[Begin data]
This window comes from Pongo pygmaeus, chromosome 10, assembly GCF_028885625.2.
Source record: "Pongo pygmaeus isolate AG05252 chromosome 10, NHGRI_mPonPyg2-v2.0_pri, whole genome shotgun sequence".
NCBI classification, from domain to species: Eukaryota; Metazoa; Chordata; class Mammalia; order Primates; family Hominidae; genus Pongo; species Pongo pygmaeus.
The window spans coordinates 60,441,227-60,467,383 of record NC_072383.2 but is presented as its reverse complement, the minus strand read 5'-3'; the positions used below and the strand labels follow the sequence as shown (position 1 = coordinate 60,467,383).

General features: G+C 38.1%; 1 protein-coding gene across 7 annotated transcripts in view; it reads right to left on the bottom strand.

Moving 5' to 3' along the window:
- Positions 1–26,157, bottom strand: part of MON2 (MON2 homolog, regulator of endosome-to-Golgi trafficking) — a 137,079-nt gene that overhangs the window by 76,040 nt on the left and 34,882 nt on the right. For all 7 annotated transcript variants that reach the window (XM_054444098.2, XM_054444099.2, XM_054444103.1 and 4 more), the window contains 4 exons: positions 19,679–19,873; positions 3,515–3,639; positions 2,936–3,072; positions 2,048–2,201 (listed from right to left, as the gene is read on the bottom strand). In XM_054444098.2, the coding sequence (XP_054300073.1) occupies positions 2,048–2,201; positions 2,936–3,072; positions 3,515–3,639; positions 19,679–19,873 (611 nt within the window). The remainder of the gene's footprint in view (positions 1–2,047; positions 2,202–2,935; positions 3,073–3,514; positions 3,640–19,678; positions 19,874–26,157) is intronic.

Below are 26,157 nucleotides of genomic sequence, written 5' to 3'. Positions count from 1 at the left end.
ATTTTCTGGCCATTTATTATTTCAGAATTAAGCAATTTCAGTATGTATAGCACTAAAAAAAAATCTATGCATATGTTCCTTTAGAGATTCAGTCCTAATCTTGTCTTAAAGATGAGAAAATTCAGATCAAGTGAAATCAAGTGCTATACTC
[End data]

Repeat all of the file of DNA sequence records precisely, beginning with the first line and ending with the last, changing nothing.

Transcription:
This window comes from Pongo pygmaeus, chromosome 10, assembly GCF_028885625.2.
Source record: "Pongo pygmaeus isolate AG05252 chromosome 10, NHGRI_mPonPyg2-v2.0_pri, whole genome shotgun sequence".
NCBI classification, from domain to species: Eukaryota; Metazoa; Chordata; class Mammalia; order Primates; family Hominidae; genus Pongo; species Pongo pygmaeus.
The window spans coordinates 60,441,227-60,467,383 of record NC_072383.2 but is presented as its reverse complement, the minus strand read 5'-3'; the positions used below and the strand labels follow the sequence as shown (position 1 = coordinate 60,467,383).

General features: G+C 38.1%; 1 protein-coding gene across 7 annotated transcripts in view; it reads right to left on the bottom strand.

Moving 5' to 3' along the window:
- Positions 1–26,157, bottom strand: part of MON2 (MON2 homolog, regulator of endosome-to-Golgi trafficking) — a 137,079-nt gene that overhangs the window by 76,040 nt on the left and 34,882 nt on the right. For all 7 annotated transcript variants that reach the window (XM_054444098.2, XM_054444099.2, XM_054444103.1 and 4 more), the window contains 4 exons: positions 19,679–19,873; positions 3,515–3,639; positions 2,936–3,072; positions 2,048–2,201 (listed from right to left, as the gene is read on the bottom strand). In XM_054444098.2, the coding sequence (XP_054300073.1) occupies positions 2,048–2,201; positions 2,936–3,072; positions 3,515–3,639; positions 19,679–19,873 (611 nt within the window). The remainder of the gene's footprint in view (positions 1–2,047; positions 2,202–2,935; positions 3,073–3,514; positions 3,640–19,678; positions 19,874–26,157) is intronic.

Below are 26,157 nucleotides of genomic sequence, written 5' to 3'. Positions count from 1 at the left end.
ATTTTCTGGCCATTTATTATTTCAGAATTAAGCAATTTCAGTATGTATAGCACTAAAAAAAAATCTATGCATATGTTCCTTTAGAGATTCAGTCCTAATCTTGTCTTAAAGATGAGAAAATTCAGATCAAGTGAAATCAAGTGCTATACTC